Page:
Olympics. The protocol includes running all thermal plants, many of
these located close to major cities including Rio, during the event
to ensure multiple sources of generation. Regular maintenance is
deferred during the event to minimize the possibility of disruption
and regular transmission patterns are maintained to ensure the
consistency of normal flow. Geraldes acknowledged actual physical
security was a low priority under this protocol and said no special
plans were made even during events. As Geraldes said, "That has been
less of a concern for us than for you." However he agreed that there
could be an increased focus on physical security in advance of the
games, particularly after this incident has called attention to
possible weaknesses in the system.
14. (C) The perspective from MME was somewhat different. Coimbra
noted that "we are not immune from the kinds of threats that you have
seen in recent years." There is a group in President Lula's office
known as the Cabinet for Infrastructure Security (GSI) that is
looking at infrastructure security. Coimbra recalled that they were
the first to contact him after the incident. Grudtner is tasked with
leading the Ministry's own effort on physical security and he said
that the MME working group is in the process of defining which
installations are of greatest concern/most integral to the system,
and therefore in need of physical protection.
15. (C) ONS officials told Econoff that there was also an intensive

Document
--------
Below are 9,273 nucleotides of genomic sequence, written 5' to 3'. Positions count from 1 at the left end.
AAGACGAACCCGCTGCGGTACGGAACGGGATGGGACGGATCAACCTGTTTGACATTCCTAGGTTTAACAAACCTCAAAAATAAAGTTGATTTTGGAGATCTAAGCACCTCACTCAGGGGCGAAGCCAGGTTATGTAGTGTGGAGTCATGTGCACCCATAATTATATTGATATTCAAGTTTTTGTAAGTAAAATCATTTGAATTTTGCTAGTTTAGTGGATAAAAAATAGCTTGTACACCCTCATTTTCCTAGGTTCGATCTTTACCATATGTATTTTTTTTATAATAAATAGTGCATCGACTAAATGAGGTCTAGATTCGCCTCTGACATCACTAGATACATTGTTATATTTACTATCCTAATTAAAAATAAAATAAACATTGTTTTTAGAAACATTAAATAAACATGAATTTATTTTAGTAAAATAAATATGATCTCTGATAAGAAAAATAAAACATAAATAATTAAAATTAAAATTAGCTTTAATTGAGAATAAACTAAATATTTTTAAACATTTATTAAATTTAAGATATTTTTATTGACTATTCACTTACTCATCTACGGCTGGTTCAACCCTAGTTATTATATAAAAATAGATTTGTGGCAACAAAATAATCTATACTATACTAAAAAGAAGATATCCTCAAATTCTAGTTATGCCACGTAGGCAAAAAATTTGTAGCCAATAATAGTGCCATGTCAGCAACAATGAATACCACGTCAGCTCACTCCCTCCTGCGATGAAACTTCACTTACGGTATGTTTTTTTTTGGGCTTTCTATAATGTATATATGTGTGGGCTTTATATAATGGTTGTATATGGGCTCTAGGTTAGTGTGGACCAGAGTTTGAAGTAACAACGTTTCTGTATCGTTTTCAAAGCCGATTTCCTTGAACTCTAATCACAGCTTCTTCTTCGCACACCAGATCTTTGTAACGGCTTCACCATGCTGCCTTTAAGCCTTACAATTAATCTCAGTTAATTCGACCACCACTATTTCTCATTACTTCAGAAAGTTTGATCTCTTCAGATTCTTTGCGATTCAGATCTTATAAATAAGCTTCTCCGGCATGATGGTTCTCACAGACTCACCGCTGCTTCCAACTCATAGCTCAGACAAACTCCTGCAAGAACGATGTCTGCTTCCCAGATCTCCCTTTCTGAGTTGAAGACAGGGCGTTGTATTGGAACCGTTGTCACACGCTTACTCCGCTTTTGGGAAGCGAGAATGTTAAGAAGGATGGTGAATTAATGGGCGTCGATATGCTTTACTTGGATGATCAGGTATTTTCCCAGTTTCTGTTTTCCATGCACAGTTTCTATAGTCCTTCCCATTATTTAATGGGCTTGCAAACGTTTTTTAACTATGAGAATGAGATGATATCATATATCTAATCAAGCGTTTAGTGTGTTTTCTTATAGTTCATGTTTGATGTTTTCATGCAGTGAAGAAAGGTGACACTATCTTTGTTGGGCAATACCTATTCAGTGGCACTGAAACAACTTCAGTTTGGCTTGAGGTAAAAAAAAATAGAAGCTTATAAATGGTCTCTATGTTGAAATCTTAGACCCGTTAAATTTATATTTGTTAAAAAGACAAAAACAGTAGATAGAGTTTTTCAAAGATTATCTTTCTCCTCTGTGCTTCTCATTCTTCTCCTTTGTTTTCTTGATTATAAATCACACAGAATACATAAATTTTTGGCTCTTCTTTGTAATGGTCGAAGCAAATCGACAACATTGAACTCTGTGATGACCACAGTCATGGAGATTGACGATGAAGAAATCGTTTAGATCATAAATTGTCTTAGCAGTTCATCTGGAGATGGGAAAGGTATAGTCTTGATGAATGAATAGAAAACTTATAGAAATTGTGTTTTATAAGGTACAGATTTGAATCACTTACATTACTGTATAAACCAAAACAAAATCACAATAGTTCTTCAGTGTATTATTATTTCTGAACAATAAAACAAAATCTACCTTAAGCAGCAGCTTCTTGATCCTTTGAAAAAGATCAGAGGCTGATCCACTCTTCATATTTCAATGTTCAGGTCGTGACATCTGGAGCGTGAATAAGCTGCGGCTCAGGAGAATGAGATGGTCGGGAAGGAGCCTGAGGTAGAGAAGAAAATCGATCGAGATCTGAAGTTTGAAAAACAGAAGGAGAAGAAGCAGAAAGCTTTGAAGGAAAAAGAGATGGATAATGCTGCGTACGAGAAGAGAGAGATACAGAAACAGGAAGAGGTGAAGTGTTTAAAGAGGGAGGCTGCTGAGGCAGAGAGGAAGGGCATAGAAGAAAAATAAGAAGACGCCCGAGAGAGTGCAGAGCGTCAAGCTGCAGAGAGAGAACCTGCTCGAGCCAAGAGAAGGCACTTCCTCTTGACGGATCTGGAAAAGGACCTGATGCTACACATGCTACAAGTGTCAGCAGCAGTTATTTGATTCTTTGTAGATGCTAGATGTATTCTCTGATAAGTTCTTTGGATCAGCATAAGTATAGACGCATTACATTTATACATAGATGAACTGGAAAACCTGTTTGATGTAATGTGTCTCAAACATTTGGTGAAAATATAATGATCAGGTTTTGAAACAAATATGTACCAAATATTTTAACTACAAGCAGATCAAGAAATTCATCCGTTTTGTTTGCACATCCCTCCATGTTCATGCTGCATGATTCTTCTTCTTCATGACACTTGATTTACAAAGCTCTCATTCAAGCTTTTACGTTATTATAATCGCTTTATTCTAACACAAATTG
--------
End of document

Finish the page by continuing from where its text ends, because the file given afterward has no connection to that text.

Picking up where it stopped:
process going on at the Energy Planning Agency, EPE, to develop
recommendations for how to avoid outage problems in the future. One
immediate measure Brazil has undertaken to guard against a repeat
occurrence during the investigation period is reducing the amount of
flow in any one direction to take the pressure off the system - but
with the by-product of increased reliance on the more expensive
thermo plants, increasing the price of electricity. Another
longer-term option under consideration would be to build newer,
larger, and therefore stronger transmission equipment; an expensive

BRASILIA 00001382 004 OF 005

option that the ONS contacts intimated would not be worth the price
to avoid a highly unlikely repeat of the November 10 blackout.
16. (SBU) ONS shared the country's five year plan for energy which
plans for significant increases in energy demand, to be largely met
in the near term with new hydro plants and increases in oil-fueled
electric plants. While projections show sufficient electricity to
meet demand, Geraldes cautioned the picture could change if there are
unanticipated delays in completing the Belo Monte hydro plant due to
come on line in April of 2014, just a few months in advance of the
July World Cup.
17. (C) Though MME's Coimbra did not offer any thoughts for what
might be technological recommendations after this event, he did say
that one area of focus for the GOB in a lessons learned-type exercise
would be improving communications with the public during such events,
as well as in advance of anticipated maintenance that could cause